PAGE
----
I have to emphasize again that I do not see myself as an academician or a scholar specializing in a particular field. Having said that, it is also true that I have authored more than a hundred books, some written by me and others compiled from my lectures. That’s quite a large quantity and you may wonder what is it that I have written?
Some scholars have commented that I have dabbled into too many things and it is difficult for them to study what I have written. Prof. Yang Pei, the chief organizer of this conference had asked me, “Shifu, you have published more than a hundred books, where should we start in studying your works? How do we classify them? What is the appropriate methodology? And with so many materials, how do we go about doing it?” Prof. Lin Qixian, the editor of “the 70-year chronology of Master Sheng Yen,” has probably read all of my works. However, even he may not be very clear withbout the many facets, structures and evolutions of my thoughts. To be honest, I may not be able to provide an answer for these sorts of things myself.
When I was young, my only concern is to share the Buddhadharma with others. In the past, many people have written articles on Buddhism that only highly educated intellectuals are able to understand. In contrast, my wish is to share the Buddhadharma with everybody. I wanted to make it so even primary and secondary students are able to understand what I write. In my Dharma talks for TV broadcasts, I seldom touched on Buddhist terminologies. That’s because if I pepper my talks with Buddhist terminology, their appeal will be limited.
I remember that during a trip to the UK, my first western Dharma heir, John Crook, told me, “Shifu, you have a natural talent to turn abstruse terminology and concepts of Buddhism into easily understandable modern language so they appeal to ordinary people.” John has truly known me well, as that was precisely what I have been doing.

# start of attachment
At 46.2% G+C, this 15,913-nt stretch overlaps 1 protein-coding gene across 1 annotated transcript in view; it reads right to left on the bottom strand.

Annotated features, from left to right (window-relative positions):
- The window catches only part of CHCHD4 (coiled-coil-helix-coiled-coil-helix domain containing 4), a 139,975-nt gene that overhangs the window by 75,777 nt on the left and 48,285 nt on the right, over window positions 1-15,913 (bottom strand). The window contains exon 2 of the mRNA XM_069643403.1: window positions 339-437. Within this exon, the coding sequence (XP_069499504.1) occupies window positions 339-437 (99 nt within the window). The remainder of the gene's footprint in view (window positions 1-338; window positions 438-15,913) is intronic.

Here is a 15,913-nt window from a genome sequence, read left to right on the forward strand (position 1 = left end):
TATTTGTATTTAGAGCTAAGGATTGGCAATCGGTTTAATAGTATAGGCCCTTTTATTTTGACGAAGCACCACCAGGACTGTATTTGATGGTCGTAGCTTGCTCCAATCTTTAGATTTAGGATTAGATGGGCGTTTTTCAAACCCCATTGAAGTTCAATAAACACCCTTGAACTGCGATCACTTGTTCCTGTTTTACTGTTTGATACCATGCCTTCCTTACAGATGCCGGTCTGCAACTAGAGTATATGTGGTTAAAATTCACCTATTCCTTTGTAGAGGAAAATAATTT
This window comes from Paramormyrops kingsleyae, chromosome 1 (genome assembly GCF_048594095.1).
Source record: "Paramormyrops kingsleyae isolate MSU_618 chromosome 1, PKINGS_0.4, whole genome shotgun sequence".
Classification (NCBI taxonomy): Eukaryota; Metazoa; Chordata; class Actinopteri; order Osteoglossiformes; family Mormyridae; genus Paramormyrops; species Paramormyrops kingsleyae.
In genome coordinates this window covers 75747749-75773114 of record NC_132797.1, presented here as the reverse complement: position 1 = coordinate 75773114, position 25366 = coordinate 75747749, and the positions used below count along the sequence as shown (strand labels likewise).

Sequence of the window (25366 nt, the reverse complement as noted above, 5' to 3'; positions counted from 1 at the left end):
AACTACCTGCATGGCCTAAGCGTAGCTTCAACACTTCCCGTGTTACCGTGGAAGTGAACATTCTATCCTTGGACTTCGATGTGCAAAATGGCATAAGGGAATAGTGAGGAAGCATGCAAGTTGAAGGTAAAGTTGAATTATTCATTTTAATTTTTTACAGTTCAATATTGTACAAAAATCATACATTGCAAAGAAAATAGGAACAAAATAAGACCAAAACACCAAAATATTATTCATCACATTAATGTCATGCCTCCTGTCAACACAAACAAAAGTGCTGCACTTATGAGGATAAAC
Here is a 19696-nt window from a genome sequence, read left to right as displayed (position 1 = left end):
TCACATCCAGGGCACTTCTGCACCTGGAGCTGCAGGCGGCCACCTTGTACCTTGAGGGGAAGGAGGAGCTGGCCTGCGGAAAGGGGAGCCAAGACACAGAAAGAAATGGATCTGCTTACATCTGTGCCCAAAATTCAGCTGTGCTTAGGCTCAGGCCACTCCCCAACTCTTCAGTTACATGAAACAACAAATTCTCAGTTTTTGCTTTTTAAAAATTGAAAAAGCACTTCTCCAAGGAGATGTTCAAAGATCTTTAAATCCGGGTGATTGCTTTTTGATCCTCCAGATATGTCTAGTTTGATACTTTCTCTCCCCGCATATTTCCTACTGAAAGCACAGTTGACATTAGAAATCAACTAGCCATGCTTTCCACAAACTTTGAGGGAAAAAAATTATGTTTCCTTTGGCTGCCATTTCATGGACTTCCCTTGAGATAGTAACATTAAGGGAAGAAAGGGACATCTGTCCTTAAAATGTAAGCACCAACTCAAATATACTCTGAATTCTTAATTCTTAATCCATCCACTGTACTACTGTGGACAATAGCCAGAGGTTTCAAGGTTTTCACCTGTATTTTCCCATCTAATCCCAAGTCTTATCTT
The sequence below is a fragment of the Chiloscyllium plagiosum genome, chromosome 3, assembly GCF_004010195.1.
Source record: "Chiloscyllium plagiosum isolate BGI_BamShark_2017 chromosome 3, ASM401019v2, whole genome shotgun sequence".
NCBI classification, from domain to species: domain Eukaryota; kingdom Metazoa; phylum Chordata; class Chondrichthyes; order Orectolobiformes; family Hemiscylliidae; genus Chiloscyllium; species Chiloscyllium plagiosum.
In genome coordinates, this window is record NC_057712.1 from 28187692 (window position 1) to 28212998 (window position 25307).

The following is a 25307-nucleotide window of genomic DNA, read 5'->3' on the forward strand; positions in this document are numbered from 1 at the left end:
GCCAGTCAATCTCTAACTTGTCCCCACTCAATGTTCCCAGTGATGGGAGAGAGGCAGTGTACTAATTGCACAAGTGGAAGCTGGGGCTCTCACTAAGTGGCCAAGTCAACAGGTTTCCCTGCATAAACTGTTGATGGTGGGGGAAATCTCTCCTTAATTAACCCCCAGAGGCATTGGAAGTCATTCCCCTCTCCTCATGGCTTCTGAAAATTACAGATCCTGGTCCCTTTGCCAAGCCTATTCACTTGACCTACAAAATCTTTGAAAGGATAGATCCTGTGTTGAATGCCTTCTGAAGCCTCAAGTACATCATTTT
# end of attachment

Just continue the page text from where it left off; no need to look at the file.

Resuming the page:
My own assessment of my role: a guiding thinker
Although I do not see myself as an academician or scholar, I do see myself as a religious thinker. The job of a thinker is to ponder on things yet to be thought about by others, on unresolved matters, or on new explanations of things.
For example, we may ask, “what does Taiwanesesociety really need”?“ and “what are the problems it may face in the future”? Having seen problems in Taiwanese society, I will offer my thoughts from the perspective of the Buddhadharma. My concepts and thoughts often resonate with others, and are thus able to serve as a guiding force in the social atmosphere and trends of thoughts, thus transforming social norms. That’s how I have been able to exert some influence on society.
Since 2000, I have participated in many international conferences and have had many dialogues, forums, interactions, and discussions with leaders from across the religious spectrum and from many fields. Before attending these meetings, I will always think about questions such as: “What are the objectives of this meeting?“ “Who are the participants?“ and “What are we trying to achieve?”
Because I have thought hard about these questions, my speech has often surprised people and helped to consolidate conflicting views. My viewpoints have often been adopted as part of the conclusions of the meetings.
In assessing my role in Taiwanese Buddhism, Chinese Buddhism, or contemporary world Buddhism, I see myself as a guiding thinker, someone who provides guidance for our way forward.